Trading Hope for Optimism

Dr. Namsoon Kang shared in a recent class the difference between optimism and hope. Dr. Kang noted that optimism is rooted in data. That is when there is a lot of bad news, we might look for data to give us a reason to be optimistic about the future. Data is the basis for our silver linings and we become dependent upon the data to keep us optimistic.

If the stock market is up or our candidates poll numbers are high, then we remain optimistic about our future.

 Do we want to settle for optimism? Photo by  Nathan Dumlao  on  Unsplash

Do we want to settle for optimism? Photo by Nathan Dumlao on Unsplash

It is interesting that if we are not able to find the data to counterbalance the bad news, then we have little to be optimistic about. Thus data is the root of both optimism and pessimism. Data, in our world, has become the idol we look toward to help us make sense and directs us how to feel.

Hope is not rooted in data. Which may be why materialists, skeptics, and many non-theists struggle to be hopeful. If we look for data before we decide to be hopeful then we are not looking for hope, we are looking for optimism. Hope is not rooted in data, it is rooted in the struggle.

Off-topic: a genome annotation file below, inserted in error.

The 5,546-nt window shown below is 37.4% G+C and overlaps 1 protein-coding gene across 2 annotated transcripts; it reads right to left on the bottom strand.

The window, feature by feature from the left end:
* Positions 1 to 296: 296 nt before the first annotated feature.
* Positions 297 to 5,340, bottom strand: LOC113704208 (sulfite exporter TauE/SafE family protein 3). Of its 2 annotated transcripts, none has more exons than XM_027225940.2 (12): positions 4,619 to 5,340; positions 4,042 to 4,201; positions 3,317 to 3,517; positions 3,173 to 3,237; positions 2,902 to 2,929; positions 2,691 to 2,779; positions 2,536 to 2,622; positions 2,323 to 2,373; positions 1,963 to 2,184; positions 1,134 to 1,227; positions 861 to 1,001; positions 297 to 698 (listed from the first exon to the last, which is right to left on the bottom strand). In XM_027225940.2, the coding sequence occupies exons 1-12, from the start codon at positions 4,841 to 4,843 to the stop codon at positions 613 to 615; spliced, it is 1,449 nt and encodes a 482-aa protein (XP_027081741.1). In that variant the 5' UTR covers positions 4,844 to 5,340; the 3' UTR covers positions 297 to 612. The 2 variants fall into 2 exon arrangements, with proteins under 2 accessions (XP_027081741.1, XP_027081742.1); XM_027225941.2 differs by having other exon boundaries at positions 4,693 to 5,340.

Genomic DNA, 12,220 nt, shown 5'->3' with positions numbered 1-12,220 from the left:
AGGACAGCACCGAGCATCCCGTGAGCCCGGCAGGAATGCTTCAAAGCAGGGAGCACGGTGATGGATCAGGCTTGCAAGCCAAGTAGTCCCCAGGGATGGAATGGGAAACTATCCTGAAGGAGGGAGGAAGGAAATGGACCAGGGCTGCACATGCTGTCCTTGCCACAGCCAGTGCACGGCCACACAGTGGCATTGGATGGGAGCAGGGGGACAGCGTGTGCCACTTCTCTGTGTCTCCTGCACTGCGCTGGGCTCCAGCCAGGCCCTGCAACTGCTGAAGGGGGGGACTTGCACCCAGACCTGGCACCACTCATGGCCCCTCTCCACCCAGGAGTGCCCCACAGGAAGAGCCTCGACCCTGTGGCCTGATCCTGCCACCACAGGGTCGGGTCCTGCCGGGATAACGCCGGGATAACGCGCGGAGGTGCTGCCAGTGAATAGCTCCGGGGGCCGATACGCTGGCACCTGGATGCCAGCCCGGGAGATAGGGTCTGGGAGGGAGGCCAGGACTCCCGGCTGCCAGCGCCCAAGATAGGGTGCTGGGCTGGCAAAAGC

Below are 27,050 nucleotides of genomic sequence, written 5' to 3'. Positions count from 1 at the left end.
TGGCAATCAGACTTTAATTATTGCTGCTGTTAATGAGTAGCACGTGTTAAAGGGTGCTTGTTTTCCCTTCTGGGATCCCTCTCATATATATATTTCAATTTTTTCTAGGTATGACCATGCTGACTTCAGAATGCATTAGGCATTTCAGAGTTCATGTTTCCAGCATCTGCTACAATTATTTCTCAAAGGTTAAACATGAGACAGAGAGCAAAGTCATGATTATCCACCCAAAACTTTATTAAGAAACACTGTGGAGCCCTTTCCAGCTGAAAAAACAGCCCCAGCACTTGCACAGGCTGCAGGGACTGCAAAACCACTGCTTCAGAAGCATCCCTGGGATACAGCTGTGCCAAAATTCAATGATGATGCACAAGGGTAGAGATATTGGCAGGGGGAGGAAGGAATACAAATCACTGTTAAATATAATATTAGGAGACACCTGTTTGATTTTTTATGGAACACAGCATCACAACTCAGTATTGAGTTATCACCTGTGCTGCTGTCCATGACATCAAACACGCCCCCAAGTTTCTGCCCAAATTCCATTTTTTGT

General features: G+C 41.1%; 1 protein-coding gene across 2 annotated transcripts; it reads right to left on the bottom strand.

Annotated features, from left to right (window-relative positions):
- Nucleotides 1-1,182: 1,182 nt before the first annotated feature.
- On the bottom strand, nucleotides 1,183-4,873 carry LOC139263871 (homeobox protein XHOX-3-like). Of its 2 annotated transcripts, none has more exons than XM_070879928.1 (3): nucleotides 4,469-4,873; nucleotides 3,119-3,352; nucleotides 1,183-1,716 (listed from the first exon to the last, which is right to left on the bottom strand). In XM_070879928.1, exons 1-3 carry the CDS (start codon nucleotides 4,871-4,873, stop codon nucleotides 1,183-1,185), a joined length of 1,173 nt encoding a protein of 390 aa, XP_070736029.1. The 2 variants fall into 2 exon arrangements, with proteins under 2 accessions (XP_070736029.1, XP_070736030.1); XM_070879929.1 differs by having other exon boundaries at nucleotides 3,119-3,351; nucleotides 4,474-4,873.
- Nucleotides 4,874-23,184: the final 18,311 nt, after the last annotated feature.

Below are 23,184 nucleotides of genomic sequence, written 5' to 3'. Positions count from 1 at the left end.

Christianity does not talk about optimism at all. Christians are not optimists, we are hopeful. Christians do not dismiss data, for instance Christians ought to be concerned about the recent data of the warming earth. However bad this data is, Christians remain hopeful because the struggle to live with this new reality and change behavior is what we hope for.

The reality is too often we Christians are trading hope for optimism. We are giving up our hope because the data convinces us that the future of the church is not great. Hope and optimism are not interchangeable words/ideas. The struggles in the church now and in the future may not breed optimism, but will surely produce hope.